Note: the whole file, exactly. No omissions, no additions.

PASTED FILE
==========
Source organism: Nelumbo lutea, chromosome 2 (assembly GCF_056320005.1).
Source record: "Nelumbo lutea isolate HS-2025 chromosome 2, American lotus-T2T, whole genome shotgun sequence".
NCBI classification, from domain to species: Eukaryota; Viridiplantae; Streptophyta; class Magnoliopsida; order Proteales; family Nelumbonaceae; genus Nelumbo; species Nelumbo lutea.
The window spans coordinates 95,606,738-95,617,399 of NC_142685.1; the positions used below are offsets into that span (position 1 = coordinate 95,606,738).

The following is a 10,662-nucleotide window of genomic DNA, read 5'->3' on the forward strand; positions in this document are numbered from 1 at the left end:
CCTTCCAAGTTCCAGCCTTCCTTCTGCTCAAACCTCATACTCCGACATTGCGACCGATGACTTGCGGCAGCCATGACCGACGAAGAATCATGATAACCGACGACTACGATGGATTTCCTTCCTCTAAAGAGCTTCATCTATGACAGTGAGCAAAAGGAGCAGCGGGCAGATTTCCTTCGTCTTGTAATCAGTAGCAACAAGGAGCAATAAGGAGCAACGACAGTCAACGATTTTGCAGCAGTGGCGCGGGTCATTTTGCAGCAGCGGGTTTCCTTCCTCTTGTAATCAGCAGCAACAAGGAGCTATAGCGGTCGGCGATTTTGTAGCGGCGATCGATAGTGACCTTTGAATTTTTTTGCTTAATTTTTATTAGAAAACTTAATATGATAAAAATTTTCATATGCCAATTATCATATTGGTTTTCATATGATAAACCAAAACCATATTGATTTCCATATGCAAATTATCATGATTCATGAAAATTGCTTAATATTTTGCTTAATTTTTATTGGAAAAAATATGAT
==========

Source organism: Nelumbo lutea, chromosome 2 (assembly GCF_056320005.1).
Source record: "Nelumbo lutea isolate HS-2025 chromosome 2, American lotus-T2T, whole genome shotgun sequence".
NCBI classification, from domain to species: Eukaryota; Viridiplantae; Streptophyta; class Magnoliopsida; order Proteales; family Nelumbonaceae; genus Nelumbo; species Nelumbo lutea.
The window spans coordinates 95,606,738-95,617,399 of NC_142685.1; the positions used below are offsets into that span (position 1 = coordinate 95,606,738).

The following is a 10,662-nucleotide window of genomic DNA, read 5'->3' on the forward strand; positions in this document are numbered from 1 at the left end:
CCTTCCAAGTTCCAGCCTTCCTTCTGCTCAAACCTCATACTCCGACATTGCGACCGATGACTTGCGGCAGCCATGACCGACGAAGAATCATGATAACCGACGACTACGATGGATTTCCTTCCTCTAAAGAGCTTCATCTATGACAGTGAGCAAAAGGAGCAGCGGGCAGATTTCCTTCGTCTTGTAATCAGTAGCAACAAGGAGCAATAAGGAGCAACGACAGTCAACGATTTTGCAGCAGTGGCGCGGGTCATTTTGCAGCAGCGGGTTTCCTTCCTCTTGTAATCAGCAGCAACAAGGAGCTATAGCGGTCGGCGATTTTGTAGCGGCGATCGATAGTGACCTTTGAATTTTTTTGCTTAATTTTTATTAGAAAACTTAATATGATAAAAATTTTCATATGCCAATTATCATATTGGTTTTCATATGATAAACCAAAACCATATTGATTTCCATATGCAAATTATCATGATTCATGAAAATTGCTTAATATTTTGCTTAATTTTTATTGGAAAAAATATGAT